In mid-May a redhead finally leaves her house for the first time to go to the D’Agostino down the street from her high-rise, and she laughs as it makes her think about her old friend Tom, who tells the women he meets at the Gramercy that he is, technically speaking, a count. Just like Count Chocula, she thinks, chuckling to herself. As usual, there is a line outfront of the supermarket with lines spray-painted on the sidewalk that she hopes, a year from now, will be morbid reminders of these last few months.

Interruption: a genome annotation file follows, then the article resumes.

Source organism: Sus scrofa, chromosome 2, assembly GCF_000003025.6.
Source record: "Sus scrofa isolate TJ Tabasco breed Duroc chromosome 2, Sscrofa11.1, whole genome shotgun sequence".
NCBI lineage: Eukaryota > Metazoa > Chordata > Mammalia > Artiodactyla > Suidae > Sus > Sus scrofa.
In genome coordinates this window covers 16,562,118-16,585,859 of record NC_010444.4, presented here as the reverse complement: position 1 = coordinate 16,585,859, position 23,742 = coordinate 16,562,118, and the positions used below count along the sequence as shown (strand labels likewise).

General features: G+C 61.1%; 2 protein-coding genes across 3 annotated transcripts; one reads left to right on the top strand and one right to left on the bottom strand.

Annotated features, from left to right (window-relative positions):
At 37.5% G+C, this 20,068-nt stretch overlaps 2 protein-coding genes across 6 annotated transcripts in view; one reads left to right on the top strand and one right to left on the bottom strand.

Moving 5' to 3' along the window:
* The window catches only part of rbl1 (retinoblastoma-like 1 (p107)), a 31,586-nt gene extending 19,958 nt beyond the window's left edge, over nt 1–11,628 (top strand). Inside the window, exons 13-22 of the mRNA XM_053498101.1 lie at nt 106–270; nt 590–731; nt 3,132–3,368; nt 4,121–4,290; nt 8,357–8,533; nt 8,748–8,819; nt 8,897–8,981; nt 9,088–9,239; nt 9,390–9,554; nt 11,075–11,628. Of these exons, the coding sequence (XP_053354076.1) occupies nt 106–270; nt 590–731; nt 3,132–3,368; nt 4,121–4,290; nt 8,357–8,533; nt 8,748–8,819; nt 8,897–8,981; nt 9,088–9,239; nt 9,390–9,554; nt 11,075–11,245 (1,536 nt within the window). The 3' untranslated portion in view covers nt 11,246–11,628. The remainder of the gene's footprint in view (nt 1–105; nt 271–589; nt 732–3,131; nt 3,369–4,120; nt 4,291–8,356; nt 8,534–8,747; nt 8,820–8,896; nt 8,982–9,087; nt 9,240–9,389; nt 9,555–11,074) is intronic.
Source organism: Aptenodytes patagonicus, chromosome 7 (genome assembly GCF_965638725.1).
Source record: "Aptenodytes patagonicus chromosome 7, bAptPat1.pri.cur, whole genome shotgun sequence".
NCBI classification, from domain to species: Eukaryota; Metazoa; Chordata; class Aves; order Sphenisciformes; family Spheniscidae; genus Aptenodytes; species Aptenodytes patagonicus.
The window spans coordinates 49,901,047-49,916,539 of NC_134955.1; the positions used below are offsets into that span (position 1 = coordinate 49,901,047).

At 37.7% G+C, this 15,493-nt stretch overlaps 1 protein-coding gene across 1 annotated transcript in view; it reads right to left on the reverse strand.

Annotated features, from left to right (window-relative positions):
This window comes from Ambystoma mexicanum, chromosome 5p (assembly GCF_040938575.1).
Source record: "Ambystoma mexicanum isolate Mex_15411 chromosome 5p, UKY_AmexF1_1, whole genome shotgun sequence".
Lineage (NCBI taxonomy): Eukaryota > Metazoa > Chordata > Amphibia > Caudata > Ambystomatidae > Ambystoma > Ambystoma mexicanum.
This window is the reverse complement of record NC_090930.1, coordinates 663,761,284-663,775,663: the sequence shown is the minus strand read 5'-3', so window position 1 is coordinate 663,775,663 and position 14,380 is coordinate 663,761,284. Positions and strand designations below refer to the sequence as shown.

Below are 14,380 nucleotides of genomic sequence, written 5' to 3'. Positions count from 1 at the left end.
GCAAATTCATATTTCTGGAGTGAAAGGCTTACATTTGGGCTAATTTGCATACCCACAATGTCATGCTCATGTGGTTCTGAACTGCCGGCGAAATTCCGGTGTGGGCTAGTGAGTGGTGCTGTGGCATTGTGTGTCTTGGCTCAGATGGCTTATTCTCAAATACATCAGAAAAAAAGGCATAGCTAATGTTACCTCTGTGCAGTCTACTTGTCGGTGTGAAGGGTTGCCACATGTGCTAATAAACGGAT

Cases are dropping, deaths are dropping, at least in New York, and everything is getting better, except her allergies, which make her eyes itch like she’s been watching Hallmark movies for the better part of a morning, which she definitely has. After months of doorstep delivery, she’s at the store again. Feel the moist spring air on her face, feel the breeze all over her head, it’s like diving into her pool in the Hamptons on a dark night naked, everything surrounding her flesh in one big swell. But it’s great to be around people, outside of her own company. She needs this. She needs to be out among the masses, to be recognized, to be asked for a selfie. She needs to tell someone to follow her on Instagram, to look for her on Cameo. As she gets to the front of the line, she hears that familiar refrain. “Excuse me,” a woman’s voice says. Jill Zarin turns toward it, ready to be asked if she is her, ready to be known. “Yes?” she says expectantly? “Ma’am, you need to wear a mask if you want to come into the store.